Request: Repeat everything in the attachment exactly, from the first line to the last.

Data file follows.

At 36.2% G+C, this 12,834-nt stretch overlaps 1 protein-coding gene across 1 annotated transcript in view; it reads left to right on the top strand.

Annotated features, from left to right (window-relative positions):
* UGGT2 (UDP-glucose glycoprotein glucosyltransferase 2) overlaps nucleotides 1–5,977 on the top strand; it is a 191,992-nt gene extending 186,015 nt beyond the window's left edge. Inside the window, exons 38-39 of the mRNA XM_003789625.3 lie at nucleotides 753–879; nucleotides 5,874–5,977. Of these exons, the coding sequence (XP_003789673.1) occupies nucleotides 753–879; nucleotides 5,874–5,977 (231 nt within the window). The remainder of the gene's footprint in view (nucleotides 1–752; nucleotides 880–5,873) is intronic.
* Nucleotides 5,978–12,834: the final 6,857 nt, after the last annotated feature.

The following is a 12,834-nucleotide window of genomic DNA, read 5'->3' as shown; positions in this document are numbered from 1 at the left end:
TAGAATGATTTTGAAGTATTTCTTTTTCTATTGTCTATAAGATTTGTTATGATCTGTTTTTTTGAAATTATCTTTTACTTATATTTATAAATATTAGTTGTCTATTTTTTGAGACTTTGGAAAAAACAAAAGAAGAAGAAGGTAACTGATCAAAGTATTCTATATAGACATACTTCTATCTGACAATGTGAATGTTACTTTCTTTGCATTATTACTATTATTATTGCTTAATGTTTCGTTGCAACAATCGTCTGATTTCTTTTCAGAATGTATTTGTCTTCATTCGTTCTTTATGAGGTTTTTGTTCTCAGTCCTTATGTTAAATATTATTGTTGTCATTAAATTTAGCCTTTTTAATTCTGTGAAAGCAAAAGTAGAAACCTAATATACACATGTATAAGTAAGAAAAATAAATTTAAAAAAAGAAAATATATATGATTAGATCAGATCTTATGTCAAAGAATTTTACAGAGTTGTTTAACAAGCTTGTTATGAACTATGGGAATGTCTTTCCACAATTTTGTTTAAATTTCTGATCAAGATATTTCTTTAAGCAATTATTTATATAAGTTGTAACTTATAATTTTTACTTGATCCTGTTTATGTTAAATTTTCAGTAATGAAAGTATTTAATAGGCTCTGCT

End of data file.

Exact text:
At 36.2% G+C, this 12,834-nt stretch overlaps 1 protein-coding gene across 1 annotated transcript in view; it reads left to right on the top strand.

Annotated features, from left to right (window-relative positions):
* UGGT2 (UDP-glucose glycoprotein glucosyltransferase 2) overlaps nucleotides 1–5,977 on the top strand; it is a 191,992-nt gene extending 186,015 nt beyond the window's left edge. Inside the window, exons 38-39 of the mRNA XM_003789625.3 lie at nucleotides 753–879; nucleotides 5,874–5,977. Of these exons, the coding sequence (XP_003789673.1) occupies nucleotides 753–879; nucleotides 5,874–5,977 (231 nt within the window). The remainder of the gene's footprint in view (nucleotides 1–752; nucleotides 880–5,873) is intronic.
* Nucleotides 5,978–12,834: the final 6,857 nt, after the last annotated feature.

The following is a 12,834-nucleotide window of genomic DNA, read 5'->3' as shown; positions in this document are numbered from 1 at the left end:
TAGAATGATTTTGAAGTATTTCTTTTTCTATTGTCTATAAGATTTGTTATGATCTGTTTTTTTGAAATTATCTTTTACTTATATTTATAAATATTAGTTGTCTATTTTTTGAGACTTTGGAAAAAACAAAAGAAGAAGAAGGTAACTGATCAAAGTATTCTATATAGACATACTTCTATCTGACAATGTGAATGTTACTTTCTTTGCATTATTACTATTATTATTGCTTAATGTTTCGTTGCAACAATCGTCTGATTTCTTTTCAGAATGTATTTGTCTTCATTCGTTCTTTATGAGGTTTTTGTTCTCAGTCCTTATGTTAAATATTATTGTTGTCATTAAATTTAGCCTTTTTAATTCTGTGAAAGCAAAAGTAGAAACCTAATATACACATGTATAAGTAAGAAAAATAAATTTAAAAAAAGAAAATATATATGATTAGATCAGATCTTATGTCAAAGAATTTTACAGAGTTGTTTAACAAGCTTGTTATGAACTATGGGAATGTCTTTCCACAATTTTGTTTAAATTTCTGATCAAGATATTTCTTTAAGCAATTATTTATATAAGTTGTAACTTATAATTTTTACTTGATCCTGTTTATGTTAAATTTTCAGTAATGAAAGTATTTAATAGGCTCTGCT